lol Of course it's best with another person. That's why unrequited love hurts so much. Love is rarely a choice.

When you say unrequited love "should be real", what do you mean by "real"? That it should be a valid form of love (something that should be called "love") or that it should exist in reality, that it's a real phenomenon?

Why can't love be solipsistic?
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Old 08-04-2006, 02:26 PM   Officer #170
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I don't say that a solipsistic love isn't real, but that it isn't substantial. "Love" as an emotion is certainly real, but it is the most difficult to explain, the most difficult to pin down. So many variations. Too easy to corrupt for the worse. A philosopher would tear out whatever hair was left of him, if he were to approach a philosophy of emotion; what other words could a philosopher use to describe "love"? Too many. A neurobiologist would probably reduce "love" to its neurological pathways and mechanisms - utilizing pheromones, serotonin, dopamine, etc. to produce that good old-fashioned romantic love.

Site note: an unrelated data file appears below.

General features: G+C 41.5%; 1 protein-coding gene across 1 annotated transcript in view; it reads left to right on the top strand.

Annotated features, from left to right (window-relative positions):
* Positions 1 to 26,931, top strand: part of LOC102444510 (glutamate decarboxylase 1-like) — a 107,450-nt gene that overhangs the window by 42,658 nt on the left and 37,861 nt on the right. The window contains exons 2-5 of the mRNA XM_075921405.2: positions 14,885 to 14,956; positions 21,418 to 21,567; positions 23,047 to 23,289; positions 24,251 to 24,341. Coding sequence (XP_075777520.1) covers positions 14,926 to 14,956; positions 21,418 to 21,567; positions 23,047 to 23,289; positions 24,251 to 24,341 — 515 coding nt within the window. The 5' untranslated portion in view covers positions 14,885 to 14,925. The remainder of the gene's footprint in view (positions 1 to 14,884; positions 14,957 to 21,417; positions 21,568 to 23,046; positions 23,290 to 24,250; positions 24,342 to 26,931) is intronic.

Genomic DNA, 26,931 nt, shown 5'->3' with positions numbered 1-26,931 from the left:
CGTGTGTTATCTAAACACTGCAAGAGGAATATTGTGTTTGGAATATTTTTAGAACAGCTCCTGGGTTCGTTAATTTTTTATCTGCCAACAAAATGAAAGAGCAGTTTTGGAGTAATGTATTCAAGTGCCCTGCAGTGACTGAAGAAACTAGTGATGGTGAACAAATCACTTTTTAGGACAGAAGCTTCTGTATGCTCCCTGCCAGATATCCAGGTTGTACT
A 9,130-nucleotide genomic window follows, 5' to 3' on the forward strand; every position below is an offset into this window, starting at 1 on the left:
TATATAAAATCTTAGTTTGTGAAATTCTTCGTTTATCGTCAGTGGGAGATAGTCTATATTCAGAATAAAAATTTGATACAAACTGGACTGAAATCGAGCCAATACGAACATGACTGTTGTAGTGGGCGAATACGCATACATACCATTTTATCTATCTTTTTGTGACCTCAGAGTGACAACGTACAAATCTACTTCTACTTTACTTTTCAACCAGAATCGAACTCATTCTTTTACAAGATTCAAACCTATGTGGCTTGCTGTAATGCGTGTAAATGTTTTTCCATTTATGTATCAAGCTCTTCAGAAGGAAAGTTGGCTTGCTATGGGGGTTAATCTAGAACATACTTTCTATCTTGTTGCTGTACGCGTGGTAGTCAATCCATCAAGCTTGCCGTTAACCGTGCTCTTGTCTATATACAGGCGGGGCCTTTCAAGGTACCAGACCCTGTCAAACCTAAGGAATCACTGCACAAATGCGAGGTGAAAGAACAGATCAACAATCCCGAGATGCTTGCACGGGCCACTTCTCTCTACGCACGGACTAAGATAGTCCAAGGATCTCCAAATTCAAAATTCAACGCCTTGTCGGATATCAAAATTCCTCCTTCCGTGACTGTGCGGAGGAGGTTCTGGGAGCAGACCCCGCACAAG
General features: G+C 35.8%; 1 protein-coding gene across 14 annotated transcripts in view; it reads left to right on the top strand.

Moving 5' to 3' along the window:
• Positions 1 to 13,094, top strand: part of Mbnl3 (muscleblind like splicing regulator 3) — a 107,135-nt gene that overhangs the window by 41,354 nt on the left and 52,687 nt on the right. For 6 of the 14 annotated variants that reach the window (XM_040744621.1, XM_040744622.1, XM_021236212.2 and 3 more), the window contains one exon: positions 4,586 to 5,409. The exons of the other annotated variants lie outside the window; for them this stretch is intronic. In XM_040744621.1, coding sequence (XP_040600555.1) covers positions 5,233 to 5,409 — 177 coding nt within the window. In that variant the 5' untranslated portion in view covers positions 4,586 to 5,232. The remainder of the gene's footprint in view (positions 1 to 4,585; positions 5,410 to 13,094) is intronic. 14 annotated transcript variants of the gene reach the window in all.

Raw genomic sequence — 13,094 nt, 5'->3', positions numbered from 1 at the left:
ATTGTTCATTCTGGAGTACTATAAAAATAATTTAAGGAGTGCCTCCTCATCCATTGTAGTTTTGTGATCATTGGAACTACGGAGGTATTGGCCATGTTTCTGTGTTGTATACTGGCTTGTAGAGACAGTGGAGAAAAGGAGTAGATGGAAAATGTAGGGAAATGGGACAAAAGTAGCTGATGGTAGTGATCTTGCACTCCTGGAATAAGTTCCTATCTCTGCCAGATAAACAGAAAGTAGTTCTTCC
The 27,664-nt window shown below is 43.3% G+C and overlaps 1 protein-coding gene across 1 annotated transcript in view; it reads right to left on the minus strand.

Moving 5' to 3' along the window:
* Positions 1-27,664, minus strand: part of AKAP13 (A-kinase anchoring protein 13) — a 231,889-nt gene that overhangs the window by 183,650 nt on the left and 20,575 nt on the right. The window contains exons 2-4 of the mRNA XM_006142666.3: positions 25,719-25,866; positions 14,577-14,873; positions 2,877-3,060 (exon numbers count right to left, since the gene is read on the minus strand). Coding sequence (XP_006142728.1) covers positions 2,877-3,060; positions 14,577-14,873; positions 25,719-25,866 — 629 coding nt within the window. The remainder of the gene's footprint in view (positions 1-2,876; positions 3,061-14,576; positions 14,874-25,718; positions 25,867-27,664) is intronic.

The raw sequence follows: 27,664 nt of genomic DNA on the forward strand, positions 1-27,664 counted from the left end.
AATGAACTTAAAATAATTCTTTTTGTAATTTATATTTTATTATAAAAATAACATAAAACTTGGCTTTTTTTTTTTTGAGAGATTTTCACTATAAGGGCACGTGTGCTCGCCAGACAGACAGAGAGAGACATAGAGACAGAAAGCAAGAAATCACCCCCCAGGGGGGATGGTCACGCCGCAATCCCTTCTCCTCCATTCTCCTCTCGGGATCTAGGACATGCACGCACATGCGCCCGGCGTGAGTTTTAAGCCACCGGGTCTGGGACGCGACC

And certainly much literature has come out of unrequited love. But, regardless of words and such, most people associate a shared love as real - at least, more real, more important, more significant - than a one-sided love. Besides, as social animals, we were not born to love just one person.
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Old 08-04-2006, 03:29 PM   #171
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What is love but an emotion, really? There can material displays of it, but obviously the whole matter is ultimately abstract.

Agreed--shared love is certainly more satisfying and worthwhile than anything unrequited. Only a fool would choose to an unrequited love if given a choice. However, that doesn't make it any less real...or difficult. It's just as serious.
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Old 09-04-2006, 11:15 AM   #172
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Hello all,